Damien F. Mackey
Given the commonality of flood legends amongst nations great and small alike, it comes as a surprise to read the view of scholars that important Egypt did not have such a legend.
David Fasold, however, claimed (in The Discovery of Noah's Ark) to have found such a flood legend in ancient Egyptian mythology.
Nations throughout the world share a legend of a universal Flood and of a righteous man saved with his family in a boat of some kind. Surely this points to a common ancestry amongst even the most diverse and far-flung peoples?
Given the prominence in early Egypt of Joseph and Moses, with their toledôt records, we should expect to find Flood legends in the sophisticated Egyptian mythology as well. Strangely, ancient Egypt is thought by some to be one of the few nations in which memory of a universal Flood has not been preserved.
David Fasold (The Discovery of Noah’s Ark, Sidgwick and Jackson, London, 1990) thinks otherwise, pointing out that the begetter of the ‘gods’ of Egypt was Nu [var. Nun], a name not dissimilar to Noah. Moreover, the original gods of the Egyptian pantheon were 8 in number; 8 being also the number (of primary progenitors) saved in Noah’s Ark (cf. Genesis 7:13 and 2 Peter 2:5). According to Fasold (, pp. 16-17):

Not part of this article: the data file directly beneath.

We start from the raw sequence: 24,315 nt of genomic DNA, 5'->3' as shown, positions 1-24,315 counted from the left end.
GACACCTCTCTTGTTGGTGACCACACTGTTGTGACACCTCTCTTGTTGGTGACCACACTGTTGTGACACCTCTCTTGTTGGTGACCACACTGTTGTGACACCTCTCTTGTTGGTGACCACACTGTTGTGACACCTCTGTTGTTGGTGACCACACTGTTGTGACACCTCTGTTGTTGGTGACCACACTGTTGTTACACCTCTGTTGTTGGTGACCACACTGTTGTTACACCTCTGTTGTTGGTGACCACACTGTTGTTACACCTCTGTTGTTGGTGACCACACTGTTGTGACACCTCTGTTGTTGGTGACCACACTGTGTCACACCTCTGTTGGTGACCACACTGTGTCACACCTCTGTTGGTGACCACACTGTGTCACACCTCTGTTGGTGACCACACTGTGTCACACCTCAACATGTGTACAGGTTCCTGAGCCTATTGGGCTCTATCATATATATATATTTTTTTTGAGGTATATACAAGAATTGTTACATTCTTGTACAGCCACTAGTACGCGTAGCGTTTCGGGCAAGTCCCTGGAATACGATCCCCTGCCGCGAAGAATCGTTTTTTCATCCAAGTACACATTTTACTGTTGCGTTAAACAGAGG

A closer approximation to the Noah of the Genesis account is hard to imagine. In this regard Noah was the preserver of the seed of mankind .... Noah, or Nu, being one with the original eight gods of the Egyptian pantheon also accounts for Nu being the progenitor of the father of their civilization. These eight were viewed as gods by having passed through the judgment and survived as well as their longevity, which their offspring did not inherit to the same extent’.
In light of Sir Wallis Budge’s view that Nu represented the watery mass from which the gods evolved, Fasold added: “It takes little imagination to view Nu as directly connected with the watery mass of the Flood, and the 'bark of millions of years’ as the Ark from ancient times, with the ‘company of gods’ as the survivors”.
The ‘goddess’ Nut, mother of all the living, who accompanied her husband Nu on the voyage, must then stand for Noah’s wife. Nut was also held in high esteem among the gods.
This may not be the only Egyptian version of the Flood. For another possible example, see professor A Yahuda’s The Language of the Pentateuch in its Relation to Egyptian, Oxford UP, 1933, 209-211.